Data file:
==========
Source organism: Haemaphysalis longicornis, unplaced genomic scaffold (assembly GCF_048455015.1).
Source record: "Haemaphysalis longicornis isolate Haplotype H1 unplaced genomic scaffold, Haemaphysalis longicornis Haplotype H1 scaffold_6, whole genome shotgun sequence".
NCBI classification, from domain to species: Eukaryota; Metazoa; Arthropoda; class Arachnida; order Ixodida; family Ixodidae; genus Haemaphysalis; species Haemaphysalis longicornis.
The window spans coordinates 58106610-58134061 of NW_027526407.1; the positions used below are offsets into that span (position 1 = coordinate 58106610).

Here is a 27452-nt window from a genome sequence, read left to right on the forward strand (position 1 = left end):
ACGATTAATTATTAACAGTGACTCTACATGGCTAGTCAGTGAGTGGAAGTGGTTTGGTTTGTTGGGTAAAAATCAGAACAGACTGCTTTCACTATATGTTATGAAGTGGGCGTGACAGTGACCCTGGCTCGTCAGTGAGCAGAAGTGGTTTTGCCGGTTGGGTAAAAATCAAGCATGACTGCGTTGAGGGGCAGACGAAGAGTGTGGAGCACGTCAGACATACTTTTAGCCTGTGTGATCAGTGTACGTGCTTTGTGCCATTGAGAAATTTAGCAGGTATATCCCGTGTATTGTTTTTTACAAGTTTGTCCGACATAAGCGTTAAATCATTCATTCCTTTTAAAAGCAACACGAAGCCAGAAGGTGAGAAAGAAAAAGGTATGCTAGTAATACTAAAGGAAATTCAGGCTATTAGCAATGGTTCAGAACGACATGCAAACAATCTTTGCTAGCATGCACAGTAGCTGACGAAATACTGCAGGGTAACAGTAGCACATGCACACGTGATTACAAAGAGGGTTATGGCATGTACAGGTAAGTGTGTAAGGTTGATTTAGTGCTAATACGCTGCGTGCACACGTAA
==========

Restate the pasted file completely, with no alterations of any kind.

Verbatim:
Source organism: Haemaphysalis longicornis, unplaced genomic scaffold (assembly GCF_048455015.1).
Source record: "Haemaphysalis longicornis isolate Haplotype H1 unplaced genomic scaffold, Haemaphysalis longicornis Haplotype H1 scaffold_6, whole genome shotgun sequence".
NCBI classification, from domain to species: Eukaryota; Metazoa; Arthropoda; class Arachnida; order Ixodida; family Ixodidae; genus Haemaphysalis; species Haemaphysalis longicornis.
The window spans coordinates 58106610-58134061 of NW_027526407.1; the positions used below are offsets into that span (position 1 = coordinate 58106610).

Here is a 27452-nt window from a genome sequence, read left to right on the forward strand (position 1 = left end):
ACGATTAATTATTAACAGTGACTCTACATGGCTAGTCAGTGAGTGGAAGTGGTTTGGTTTGTTGGGTAAAAATCAGAACAGACTGCTTTCACTATATGTTATGAAGTGGGCGTGACAGTGACCCTGGCTCGTCAGTGAGCAGAAGTGGTTTTGCCGGTTGGGTAAAAATCAAGCATGACTGCGTTGAGGGGCAGACGAAGAGTGTGGAGCACGTCAGACATACTTTTAGCCTGTGTGATCAGTGTACGTGCTTTGTGCCATTGAGAAATTTAGCAGGTATATCCCGTGTATTGTTTTTTACAAGTTTGTCCGACATAAGCGTTAAATCATTCATTCCTTTTAAAAGCAACACGAAGCCAGAAGGTGAGAAAGAAAAAGGTATGCTAGTAATACTAAAGGAAATTCAGGCTATTAGCAATGGTTCAGAACGACATGCAAACAATCTTTGCTAGCATGCACAGTAGCTGACGAAATACTGCAGGGTAACAGTAGCACATGCACACGTGATTACAAAGAGGGTTATGGCATGTACAGGTAAGTGTGTAAGGTTGATTTAGTGCTAATACGCTGCGTGCACACGTAA